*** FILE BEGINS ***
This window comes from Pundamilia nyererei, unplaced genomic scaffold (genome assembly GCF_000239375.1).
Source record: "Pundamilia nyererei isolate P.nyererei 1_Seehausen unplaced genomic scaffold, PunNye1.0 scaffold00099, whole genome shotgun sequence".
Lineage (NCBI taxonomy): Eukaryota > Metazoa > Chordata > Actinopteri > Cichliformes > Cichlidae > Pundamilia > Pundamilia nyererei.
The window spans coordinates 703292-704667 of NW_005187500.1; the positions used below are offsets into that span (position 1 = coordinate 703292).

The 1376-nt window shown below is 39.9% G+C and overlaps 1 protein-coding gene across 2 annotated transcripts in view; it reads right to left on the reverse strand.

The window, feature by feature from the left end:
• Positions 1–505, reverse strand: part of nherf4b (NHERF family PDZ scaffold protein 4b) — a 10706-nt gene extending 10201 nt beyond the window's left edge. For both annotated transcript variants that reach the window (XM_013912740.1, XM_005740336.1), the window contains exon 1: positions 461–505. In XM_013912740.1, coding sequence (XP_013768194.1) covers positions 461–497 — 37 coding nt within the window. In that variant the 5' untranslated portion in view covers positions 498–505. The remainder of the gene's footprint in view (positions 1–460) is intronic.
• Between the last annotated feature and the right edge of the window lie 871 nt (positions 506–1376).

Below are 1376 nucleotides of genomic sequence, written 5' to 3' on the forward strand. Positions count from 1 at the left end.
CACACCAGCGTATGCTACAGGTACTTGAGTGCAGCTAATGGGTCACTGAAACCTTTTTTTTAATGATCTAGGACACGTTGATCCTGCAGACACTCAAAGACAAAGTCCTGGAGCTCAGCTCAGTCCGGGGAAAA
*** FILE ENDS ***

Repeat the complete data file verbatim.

This window comes from Pundamilia nyererei, unplaced genomic scaffold (genome assembly GCF_000239375.1).
Source record: "Pundamilia nyererei isolate P.nyererei 1_Seehausen unplaced genomic scaffold, PunNye1.0 scaffold00099, whole genome shotgun sequence".
Lineage (NCBI taxonomy): Eukaryota > Metazoa > Chordata > Actinopteri > Cichliformes > Cichlidae > Pundamilia > Pundamilia nyererei.
The window spans coordinates 703292-704667 of NW_005187500.1; the positions used below are offsets into that span (position 1 = coordinate 703292).

The 1376-nt window shown below is 39.9% G+C and overlaps 1 protein-coding gene across 2 annotated transcripts in view; it reads right to left on the reverse strand.

The window, feature by feature from the left end:
• Positions 1–505, reverse strand: part of nherf4b (NHERF family PDZ scaffold protein 4b) — a 10706-nt gene extending 10201 nt beyond the window's left edge. For both annotated transcript variants that reach the window (XM_013912740.1, XM_005740336.1), the window contains exon 1: positions 461–505. In XM_013912740.1, coding sequence (XP_013768194.1) covers positions 461–497 — 37 coding nt within the window. In that variant the 5' untranslated portion in view covers positions 498–505. The remainder of the gene's footprint in view (positions 1–460) is intronic.
• Between the last annotated feature and the right edge of the window lie 871 nt (positions 506–1376).

Below are 1376 nucleotides of genomic sequence, written 5' to 3' on the forward strand. Positions count from 1 at the left end.
CACACCAGCGTATGCTACAGGTACTTGAGTGCAGCTAATGGGTCACTGAAACCTTTTTTTTAATGATCTAGGACACGTTGATCCTGCAGACACTCAAAGACAAAGTCCTGGAGCTCAGCTCAGTCCGGGGAAAA